MSD presumed the drug would have the same lethal effect on humans, believing animal experiments provide an accurate model of how protease drugs affect people. The result? Research on a potentially life-saving treatment was halted in 1989, and clinical trials of a new protease drug, Crixivan, did not start until 1993.
This delay is confirmed by one of MSD's senior researchers, Emilio Emini. Documenting the history of protease research for Washington Post Magazine, investigative reporter Stephen Fried exposed how reliance on animal data caused MSD to abandon its first protease inhibitor:
"It did not take long for the drug to crash. 'This is not going to work', the toxicologist said when he bought Emini the news about the eight dying dogs. The rats weren't doing any better. Merck's drug had the nasty habit of shutting off the bile flow to the liver. Emini felt that if the animal test results were that severe, it was 'unethical to even do the study on humans.So there went four years.'"
We do not know whether this original protease drug would have had adverse effects on people with HIV. Drugs causing liver failure in other animals are not necessarily fatal for humans. This first protease inhibitor might have been a lifesaver, like the subsequent generation of protease drugs. But MSD concluded that what kills dogs and rats will also kill people. Development was axed, and vast numbers of people with HIV continued to die.
Did MSD act wisely? Perhaps not. There are huge physiological differences between human and non-human animals. Drugs that are harmful to one species can be beneficial to others. Penicillin, for example, is deadly to guinea pigs but cures many human infections. If Penicillin had been initially tested only on guinea pigs, it might have been discarded and the world would have been deprived of the single most important medical treatment ever invented.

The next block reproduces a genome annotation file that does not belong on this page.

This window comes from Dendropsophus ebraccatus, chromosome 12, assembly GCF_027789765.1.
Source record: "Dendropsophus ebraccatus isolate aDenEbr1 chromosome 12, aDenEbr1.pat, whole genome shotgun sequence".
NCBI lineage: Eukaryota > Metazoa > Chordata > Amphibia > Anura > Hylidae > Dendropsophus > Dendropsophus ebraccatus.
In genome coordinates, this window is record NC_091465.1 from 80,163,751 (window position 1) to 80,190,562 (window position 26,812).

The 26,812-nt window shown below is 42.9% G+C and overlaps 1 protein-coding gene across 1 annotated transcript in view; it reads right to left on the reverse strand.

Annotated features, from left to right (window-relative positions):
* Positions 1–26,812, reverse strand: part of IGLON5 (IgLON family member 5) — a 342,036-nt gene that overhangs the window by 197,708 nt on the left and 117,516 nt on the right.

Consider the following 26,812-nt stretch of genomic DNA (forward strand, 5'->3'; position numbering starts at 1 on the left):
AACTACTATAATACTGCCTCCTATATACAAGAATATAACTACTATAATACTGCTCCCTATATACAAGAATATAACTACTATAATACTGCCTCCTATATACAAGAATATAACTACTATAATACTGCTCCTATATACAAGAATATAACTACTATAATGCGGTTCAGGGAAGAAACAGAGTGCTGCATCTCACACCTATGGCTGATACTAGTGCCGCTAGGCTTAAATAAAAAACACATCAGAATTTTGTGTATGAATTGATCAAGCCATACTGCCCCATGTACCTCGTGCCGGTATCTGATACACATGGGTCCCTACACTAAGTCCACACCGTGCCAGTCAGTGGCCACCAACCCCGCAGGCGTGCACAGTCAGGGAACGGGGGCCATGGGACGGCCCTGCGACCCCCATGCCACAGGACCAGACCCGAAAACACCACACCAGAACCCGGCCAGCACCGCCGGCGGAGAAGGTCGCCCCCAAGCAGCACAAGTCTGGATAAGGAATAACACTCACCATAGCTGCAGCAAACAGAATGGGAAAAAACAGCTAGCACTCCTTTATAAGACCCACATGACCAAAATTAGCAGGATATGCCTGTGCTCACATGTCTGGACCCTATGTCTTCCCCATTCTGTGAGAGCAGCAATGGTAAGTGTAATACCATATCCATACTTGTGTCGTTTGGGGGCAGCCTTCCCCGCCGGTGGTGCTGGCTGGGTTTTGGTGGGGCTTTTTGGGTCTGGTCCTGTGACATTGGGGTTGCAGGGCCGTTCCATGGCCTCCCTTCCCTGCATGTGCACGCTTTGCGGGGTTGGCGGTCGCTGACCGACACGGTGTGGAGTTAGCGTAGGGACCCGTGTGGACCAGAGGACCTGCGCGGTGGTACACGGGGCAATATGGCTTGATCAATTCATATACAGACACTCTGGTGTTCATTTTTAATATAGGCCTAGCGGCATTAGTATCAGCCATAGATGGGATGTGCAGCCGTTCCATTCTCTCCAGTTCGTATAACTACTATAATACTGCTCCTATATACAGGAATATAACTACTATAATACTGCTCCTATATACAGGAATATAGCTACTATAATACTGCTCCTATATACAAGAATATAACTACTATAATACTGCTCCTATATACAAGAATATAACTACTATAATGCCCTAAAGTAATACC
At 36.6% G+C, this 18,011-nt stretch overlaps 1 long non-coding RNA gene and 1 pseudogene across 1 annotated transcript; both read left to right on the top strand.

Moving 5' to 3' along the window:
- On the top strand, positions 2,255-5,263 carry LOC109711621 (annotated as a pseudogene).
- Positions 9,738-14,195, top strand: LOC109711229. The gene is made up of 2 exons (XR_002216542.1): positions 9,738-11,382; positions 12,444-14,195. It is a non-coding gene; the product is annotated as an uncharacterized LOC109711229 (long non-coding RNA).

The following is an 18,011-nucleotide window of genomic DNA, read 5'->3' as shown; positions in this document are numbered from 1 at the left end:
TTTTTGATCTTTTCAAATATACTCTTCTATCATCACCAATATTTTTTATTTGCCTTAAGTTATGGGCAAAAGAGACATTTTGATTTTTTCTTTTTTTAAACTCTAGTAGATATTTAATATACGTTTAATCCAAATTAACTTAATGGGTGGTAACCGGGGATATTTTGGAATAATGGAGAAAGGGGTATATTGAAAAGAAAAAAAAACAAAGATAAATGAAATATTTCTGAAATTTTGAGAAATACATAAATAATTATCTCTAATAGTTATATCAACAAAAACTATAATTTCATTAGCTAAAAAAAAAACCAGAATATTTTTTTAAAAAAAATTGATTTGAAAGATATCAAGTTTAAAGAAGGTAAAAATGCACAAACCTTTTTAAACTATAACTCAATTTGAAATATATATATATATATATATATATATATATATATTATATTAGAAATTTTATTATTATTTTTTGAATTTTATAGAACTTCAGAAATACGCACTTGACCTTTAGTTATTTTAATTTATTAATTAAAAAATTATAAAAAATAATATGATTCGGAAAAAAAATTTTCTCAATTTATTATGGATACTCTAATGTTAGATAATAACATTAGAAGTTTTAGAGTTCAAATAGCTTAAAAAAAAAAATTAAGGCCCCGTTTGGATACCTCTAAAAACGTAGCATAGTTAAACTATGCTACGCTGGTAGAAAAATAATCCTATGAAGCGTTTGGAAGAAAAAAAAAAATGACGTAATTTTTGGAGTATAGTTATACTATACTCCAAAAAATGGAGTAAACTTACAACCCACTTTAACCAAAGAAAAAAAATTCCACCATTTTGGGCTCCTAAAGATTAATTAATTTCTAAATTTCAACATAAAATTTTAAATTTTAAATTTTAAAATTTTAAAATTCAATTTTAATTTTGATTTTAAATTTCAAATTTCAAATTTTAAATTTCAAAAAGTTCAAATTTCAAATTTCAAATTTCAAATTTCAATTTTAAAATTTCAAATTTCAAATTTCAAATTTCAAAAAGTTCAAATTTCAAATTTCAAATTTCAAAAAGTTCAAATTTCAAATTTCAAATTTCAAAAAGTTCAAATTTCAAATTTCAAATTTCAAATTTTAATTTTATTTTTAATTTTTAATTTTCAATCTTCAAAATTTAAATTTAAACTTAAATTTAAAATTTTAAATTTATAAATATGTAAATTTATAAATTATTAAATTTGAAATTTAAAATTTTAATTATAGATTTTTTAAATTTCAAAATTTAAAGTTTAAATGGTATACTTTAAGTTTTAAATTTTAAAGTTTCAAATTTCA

MSD admits that animal studies were not used in the primary research that led to the invention of the follow-up protease inhibitor, Crixivan. Based on the knowledge that HIV is a uniquely human disease, MSD scientists focused on studying the structure of HIV and its interaction with human cells. Designed on computers, the protease drug was safety-tested using non-animal methods.
According to Shapiro: "Animal tests were neither needed, nor used, to explore the ability of protease inhibitors to block the growth of the Aids virus.the target action was already well understood and could be evaluated before the clinical trials using computers, cell culture and biochemical assays."
This looks like a tacit admission that animal studies were not scientifically necessary for the development of protease drugs, and that for the purposes of primary research non-animal methods were able to provide reliable data.
It was only when MSD decided to further test the new drug on dogs and rats that they ran into trouble. All died of liver failure.
As we now know, there are protease inhibitors that do not have the same fatal consequences for humans. On the contrary, they have dramatically improved the lives of people with HIV.
These setbacks in the development of anti-HIV treatments highlight the scientific flaws of animal-based medical research. Vivisection can produce inaccurate data that is inapplicable to humans.
Instead of backing the expansion of animal labs, John Prescott and Lord Sainsbury might help medical science more effectively by funding the development of alternatives - including cell, tissue and organ banks for testing the toxicity of new drugs, and virtual reality supercomputers to simulate the workings of the human body and the effects of innovative therapies.
A majority of the diseases we suffer are unique to our species. Cures are most likely to be found by studying the physiology of human beings, not other animals.
An edited version of this article appeared in the New Statesman on 9 August 2004.